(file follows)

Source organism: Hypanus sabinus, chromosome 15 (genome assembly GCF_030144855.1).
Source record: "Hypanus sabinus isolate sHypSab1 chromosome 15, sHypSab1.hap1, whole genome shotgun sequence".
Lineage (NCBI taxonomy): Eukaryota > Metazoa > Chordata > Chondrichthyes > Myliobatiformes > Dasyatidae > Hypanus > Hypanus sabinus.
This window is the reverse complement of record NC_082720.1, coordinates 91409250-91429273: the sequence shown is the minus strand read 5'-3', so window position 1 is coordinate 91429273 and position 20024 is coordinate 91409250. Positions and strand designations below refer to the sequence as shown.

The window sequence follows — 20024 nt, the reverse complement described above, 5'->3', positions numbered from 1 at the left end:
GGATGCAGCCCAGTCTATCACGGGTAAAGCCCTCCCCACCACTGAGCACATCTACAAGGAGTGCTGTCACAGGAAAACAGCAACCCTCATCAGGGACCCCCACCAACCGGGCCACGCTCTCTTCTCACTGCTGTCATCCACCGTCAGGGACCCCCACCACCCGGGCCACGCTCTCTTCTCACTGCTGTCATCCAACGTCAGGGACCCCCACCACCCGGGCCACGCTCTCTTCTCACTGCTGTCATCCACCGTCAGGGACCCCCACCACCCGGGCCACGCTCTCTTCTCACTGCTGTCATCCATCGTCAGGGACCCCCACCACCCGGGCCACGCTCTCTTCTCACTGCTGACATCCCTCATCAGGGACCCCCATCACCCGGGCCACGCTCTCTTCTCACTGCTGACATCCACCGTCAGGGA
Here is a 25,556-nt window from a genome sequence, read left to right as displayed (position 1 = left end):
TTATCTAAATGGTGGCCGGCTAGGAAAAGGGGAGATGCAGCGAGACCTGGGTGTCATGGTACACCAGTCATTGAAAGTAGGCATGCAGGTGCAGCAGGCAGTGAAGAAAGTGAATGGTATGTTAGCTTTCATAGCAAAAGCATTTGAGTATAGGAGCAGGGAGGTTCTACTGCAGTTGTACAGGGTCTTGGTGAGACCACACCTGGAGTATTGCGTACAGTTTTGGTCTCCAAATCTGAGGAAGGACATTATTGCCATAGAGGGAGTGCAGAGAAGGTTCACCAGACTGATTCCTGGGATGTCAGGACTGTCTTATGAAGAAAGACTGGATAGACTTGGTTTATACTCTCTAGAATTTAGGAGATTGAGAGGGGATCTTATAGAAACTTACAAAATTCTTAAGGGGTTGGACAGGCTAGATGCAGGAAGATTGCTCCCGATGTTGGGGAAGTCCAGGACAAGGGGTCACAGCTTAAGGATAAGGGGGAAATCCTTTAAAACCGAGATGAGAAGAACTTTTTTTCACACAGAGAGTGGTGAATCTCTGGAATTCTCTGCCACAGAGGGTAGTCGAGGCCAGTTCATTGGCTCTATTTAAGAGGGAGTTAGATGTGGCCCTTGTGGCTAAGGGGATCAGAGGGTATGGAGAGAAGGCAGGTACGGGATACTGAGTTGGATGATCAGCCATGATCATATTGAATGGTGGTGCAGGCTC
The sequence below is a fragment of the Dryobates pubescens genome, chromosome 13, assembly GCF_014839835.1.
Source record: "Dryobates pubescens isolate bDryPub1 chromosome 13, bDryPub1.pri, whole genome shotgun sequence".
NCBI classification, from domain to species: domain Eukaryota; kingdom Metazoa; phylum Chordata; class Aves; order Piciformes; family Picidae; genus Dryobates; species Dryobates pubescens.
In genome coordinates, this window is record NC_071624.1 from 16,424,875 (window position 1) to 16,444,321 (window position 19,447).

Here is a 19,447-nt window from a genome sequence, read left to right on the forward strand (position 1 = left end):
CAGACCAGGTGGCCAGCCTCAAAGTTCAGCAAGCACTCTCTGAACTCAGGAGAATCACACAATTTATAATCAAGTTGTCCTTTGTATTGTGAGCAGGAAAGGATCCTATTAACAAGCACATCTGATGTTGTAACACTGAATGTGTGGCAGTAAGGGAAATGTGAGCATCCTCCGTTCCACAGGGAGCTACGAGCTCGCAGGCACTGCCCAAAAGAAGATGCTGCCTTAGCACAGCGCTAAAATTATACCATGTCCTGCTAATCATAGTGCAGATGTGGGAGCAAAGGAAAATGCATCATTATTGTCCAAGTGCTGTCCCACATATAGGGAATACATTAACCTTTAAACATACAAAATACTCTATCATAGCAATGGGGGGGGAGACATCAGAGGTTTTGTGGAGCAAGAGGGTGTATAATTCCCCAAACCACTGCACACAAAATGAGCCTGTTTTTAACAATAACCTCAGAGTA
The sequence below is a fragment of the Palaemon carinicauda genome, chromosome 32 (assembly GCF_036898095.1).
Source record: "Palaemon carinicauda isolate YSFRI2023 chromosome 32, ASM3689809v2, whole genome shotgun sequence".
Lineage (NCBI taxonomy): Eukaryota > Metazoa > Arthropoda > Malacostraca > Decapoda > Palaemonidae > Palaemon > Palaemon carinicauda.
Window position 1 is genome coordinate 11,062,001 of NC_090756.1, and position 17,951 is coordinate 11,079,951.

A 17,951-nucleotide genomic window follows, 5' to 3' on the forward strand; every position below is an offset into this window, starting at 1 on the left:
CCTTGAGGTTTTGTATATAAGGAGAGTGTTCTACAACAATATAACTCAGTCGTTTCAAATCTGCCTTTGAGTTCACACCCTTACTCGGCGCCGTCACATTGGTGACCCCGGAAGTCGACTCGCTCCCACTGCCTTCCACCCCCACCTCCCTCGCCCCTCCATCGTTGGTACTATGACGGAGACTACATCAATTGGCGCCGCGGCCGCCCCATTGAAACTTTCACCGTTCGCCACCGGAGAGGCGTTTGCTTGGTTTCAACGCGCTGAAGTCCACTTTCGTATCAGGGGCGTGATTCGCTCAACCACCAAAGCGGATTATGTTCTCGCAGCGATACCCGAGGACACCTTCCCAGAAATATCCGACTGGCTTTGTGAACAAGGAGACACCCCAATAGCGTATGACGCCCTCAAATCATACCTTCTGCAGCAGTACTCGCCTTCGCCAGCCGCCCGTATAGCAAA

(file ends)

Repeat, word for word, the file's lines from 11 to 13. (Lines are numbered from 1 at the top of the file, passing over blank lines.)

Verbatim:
NCBI classification, from domain to species: domain Eukaryota; kingdom Metazoa; phylum Chordata; class Aves; order Piciformes; family Picidae; genus Dryobates; species Dryobates pubescens.
In genome coordinates, this window is record NC_071624.1 from 16,424,875 (window position 1) to 16,444,321 (window position 19,447).

Here is a 19,447-nt window from a genome sequence, read left to right on the forward strand (position 1 = left end):